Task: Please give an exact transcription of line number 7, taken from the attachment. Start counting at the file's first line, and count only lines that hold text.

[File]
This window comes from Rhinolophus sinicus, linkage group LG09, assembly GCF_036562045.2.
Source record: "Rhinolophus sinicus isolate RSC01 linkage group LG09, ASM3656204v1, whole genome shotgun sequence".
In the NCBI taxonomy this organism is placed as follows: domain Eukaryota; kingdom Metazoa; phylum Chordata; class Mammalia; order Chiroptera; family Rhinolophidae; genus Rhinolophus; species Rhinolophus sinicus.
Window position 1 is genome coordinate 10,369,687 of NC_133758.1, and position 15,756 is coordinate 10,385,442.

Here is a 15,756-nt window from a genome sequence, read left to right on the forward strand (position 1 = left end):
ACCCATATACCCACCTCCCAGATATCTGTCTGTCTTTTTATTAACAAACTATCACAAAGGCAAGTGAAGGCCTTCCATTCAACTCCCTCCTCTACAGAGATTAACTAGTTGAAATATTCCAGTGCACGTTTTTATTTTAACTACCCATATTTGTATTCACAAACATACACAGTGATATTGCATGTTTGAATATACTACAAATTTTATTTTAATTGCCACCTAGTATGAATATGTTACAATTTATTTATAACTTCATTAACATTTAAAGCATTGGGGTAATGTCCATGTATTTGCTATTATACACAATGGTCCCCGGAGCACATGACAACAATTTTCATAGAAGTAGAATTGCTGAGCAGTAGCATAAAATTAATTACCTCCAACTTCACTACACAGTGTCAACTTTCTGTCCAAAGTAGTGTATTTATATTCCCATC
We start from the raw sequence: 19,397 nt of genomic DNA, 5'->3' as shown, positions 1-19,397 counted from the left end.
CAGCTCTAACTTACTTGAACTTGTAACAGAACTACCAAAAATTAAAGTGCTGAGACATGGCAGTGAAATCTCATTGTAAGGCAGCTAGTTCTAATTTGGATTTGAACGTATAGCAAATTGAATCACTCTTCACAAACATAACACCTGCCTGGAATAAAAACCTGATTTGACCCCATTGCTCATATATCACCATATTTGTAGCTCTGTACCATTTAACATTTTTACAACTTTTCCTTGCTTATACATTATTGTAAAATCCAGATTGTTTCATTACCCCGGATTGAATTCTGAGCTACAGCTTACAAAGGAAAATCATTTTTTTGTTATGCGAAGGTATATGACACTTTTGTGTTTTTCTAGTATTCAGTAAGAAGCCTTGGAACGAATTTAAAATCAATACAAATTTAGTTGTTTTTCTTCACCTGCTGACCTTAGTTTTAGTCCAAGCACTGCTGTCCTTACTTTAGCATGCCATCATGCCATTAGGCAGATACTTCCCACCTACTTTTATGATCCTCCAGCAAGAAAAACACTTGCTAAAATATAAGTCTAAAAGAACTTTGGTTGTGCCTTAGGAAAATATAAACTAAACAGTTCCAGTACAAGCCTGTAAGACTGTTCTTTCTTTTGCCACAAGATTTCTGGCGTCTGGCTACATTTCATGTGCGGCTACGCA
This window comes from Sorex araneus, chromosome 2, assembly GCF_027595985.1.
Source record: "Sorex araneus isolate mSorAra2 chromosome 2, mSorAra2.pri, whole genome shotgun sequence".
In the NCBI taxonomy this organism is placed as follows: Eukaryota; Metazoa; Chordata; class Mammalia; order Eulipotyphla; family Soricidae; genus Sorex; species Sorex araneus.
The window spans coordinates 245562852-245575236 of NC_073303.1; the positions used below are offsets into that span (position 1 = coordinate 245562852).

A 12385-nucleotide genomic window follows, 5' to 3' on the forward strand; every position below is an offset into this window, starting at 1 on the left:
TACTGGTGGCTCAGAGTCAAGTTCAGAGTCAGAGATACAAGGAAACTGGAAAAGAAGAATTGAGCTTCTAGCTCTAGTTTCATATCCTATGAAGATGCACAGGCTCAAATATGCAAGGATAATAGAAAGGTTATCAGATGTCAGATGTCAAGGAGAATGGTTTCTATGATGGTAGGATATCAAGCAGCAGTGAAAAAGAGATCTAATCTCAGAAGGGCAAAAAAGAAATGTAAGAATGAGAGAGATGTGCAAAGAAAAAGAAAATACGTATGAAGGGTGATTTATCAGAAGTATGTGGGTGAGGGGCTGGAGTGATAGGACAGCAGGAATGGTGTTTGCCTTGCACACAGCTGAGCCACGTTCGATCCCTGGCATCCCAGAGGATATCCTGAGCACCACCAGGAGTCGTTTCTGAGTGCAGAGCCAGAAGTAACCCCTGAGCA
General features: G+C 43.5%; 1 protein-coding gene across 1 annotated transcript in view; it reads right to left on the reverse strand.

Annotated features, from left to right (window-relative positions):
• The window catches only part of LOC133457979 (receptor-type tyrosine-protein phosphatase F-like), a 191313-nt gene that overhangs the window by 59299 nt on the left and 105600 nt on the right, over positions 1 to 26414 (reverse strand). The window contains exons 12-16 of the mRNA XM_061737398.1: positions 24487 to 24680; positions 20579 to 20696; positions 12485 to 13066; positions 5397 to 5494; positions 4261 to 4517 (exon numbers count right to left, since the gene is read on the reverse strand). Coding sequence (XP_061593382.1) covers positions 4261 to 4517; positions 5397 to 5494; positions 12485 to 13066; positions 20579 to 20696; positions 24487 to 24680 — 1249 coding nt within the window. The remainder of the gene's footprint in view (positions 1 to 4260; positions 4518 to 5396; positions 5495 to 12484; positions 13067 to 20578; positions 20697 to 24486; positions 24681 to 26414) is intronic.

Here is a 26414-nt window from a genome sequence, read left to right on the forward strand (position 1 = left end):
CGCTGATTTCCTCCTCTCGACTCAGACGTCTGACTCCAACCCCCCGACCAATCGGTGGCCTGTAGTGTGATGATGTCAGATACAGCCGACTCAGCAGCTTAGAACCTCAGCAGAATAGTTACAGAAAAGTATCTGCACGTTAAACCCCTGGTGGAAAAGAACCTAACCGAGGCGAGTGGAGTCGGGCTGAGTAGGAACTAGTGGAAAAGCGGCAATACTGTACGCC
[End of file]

We start from the raw sequence: 19,397 nt of genomic DNA, 5'->3' as shown, positions 1-19,397 counted from the left end.